Local attractions include 30 historic murals in the downtown area depicting the history of the city, from steam engines to logging.
At the Champlain Trail Pioneer Village and Museum, the history of Ottawa Valley settlers comes alive inside the fully furnished schoolhouse, pioneer log home and church — all built in the 1800s. Other outdoor exhibits include train station, sawmill, blacksmith shop, stonelifter, carriage shed, woodworking shop, bake oven, smokehouse and a 1923 Bickle fire engine. The large museum features artifacts which range from fossils and First Nations arrowheads to furniture, clothing and manufactured products of Pembroke from various eras. There is also a replica of Samuel de Champlain's Astrolabe (he brought the original to the Valley in 1613), an original Cockburn pointer boat, Corliss steam engine, doctor's examination room, fancy parlour rooms, general store, hair salon and more.

The Pembroke Hydro Museum commemorates national hydro-electric development in Pembroke, including the first electric streetlights in Pembroke, and the first municipal building with electric lights (Victoria Hall).

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Old Québec is the most popular tourist destination in Québec and features many of the greatest restaurants in the city. In the tradition of Serge Bruyère, many fine chefs in Québec are found in Québec city. Let us mention Jean-Luc Boulay (Le Saint-Amour and Chez Boulay), Arnaud Marchand (Chez Boulay), Daniel Vézina (Laurie Raphaël) and Louis Pacquelin (Panache) among others. Jean-Luc Boulay and Arnaud Marchand from Chez Boulay offer the experience of northern French cuisine while highlighting typical local products. It is located on the ground floor of the elegant Manoir Victoria, on Saint-Jean Street. Close by, Mr. Boulay also presides over the kitchen activities at Saint-Amour, a prominent figure of Québec’s gastronomic scene. Moreover, Saint Amour appears in Trip Advisors’ top 10 fine dining restaurants and it is not unusual to spot a celebrity seated there.

Situated in an old 18th century warehouse in Vieux-Québec and part of the Auberge Saint-Antoine, the restaurant Panache offers the refined menu of chef Louis Pacquelin. While there, you can discover the artefacts showcased on the walls of the building, recalling the rich history of the French colony.

Tourists will also appreciate Les Anciens Canadiens, a restaurant established in a heritage building, where you can discover or rediscover some of the classics of traditional Québec cuisine. Near Château Frontenac, the Continental is renowned for its flambés. Close by, Le Parmesan offers delicious classics of Italian cuisine

Vieux-Québec and Vieux-Port

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Walking in the streets of Vieux-Québec is like following in the steps of the pioneers who gave birth to this nation. Founded by Samuel de Champlain as a trading post in 1608, the colony first developed around l’Habitation de Québec before expanding into the first streets traced around the Place Royale in the heart of the Vieux-Port. Restored in the early 1970s, this historical district brings us back in time to the capital of Nouvelle-France (New France) at the end of the 17th century. This was the era of Louis XIV, a bust of whom adorns the area. As I myself am a descendant of Mathurin Gagnon, who was one of the first merchants of Québec and whose home and retail store were located at the current site of the Sault-au-Matelot park (or Parc de l’Unesco), walking on the cobblestones of these historic sites is like reconnecting with the history of our roots in this country. A few steps away, Place Royale is the main site of the annual Fêtes de la Nouvelle-France, recreating the French colonial era of its original inhabitants.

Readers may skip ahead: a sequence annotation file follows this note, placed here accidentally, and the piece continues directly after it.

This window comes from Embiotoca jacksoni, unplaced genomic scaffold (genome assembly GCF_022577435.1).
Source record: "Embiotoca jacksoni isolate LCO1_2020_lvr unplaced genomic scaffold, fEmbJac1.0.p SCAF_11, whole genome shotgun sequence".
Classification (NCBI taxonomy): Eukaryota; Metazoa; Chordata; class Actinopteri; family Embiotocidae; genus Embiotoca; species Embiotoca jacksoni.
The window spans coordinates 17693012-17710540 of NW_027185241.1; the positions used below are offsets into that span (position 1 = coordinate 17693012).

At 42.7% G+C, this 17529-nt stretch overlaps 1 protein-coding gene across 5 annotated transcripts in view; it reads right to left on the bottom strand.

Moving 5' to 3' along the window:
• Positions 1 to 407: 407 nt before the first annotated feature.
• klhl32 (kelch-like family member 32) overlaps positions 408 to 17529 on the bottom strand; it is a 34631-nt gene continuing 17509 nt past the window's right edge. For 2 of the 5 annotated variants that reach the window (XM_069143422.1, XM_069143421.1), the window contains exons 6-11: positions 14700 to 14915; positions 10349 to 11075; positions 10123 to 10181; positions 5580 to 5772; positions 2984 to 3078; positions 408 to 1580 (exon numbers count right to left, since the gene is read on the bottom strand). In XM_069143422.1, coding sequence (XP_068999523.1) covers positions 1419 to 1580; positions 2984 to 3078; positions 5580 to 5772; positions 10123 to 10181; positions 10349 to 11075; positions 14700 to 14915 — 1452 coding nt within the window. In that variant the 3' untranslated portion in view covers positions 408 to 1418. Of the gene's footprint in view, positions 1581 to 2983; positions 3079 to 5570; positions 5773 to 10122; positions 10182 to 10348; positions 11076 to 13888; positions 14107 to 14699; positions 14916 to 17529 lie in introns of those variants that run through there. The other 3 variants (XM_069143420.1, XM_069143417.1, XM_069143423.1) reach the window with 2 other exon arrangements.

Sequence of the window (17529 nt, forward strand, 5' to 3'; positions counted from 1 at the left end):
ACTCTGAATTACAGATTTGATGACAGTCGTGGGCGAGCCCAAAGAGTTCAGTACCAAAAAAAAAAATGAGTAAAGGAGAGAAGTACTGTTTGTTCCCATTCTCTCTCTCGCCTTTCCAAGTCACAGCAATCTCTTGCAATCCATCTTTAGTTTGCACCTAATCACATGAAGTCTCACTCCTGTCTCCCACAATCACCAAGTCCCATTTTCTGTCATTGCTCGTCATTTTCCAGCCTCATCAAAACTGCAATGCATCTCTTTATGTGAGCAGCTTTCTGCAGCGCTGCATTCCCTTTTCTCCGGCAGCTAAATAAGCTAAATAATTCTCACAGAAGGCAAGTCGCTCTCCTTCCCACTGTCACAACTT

In the Vieux-Port, one must absolutely visit the Musée de la Civilisation. The neighborhood is home to many gay-friendly establishments, among them the restaurant Marie-Clarisse, which was opened at the foot of the Casse-Cou staircase by nenowned chef Serge Bruyère.

Heading up to Haute-ville, one can admire the elements of fortification which have made Québec unique, for it is the only still-fortified city in North America. It is the neighborhood commonly reffered to as Vieux-Québec. Built at the end of the 19th century near the Citadelle fort, the hotel Château Frontenac rises above Place Royal on one side of the Terrasse Dufferin. The latter is a splendid walkway offering a spectacular view of the area and is perfect for romantic strolls. One can easily understand why the founders of Québec chose this strategic spot to establish the colony, which would become the capital of New France, then Lower Canada and finally, Québec.

The gay lifestyle took root fairly early in Vieux-Québec. The Sauna-hôtel Hippocampe on Mac Mahon Street, the oldest gay establishment still operating in the province (where some might recognize the interiors used for Robert Lepage’s film Le Confessionnal), has been open for over four decades. The owner, Yvon Pépin, had previously tended bar in many Vieux-Québec clubs, in a time when homosexual life was still mostly underground.

André Gagnon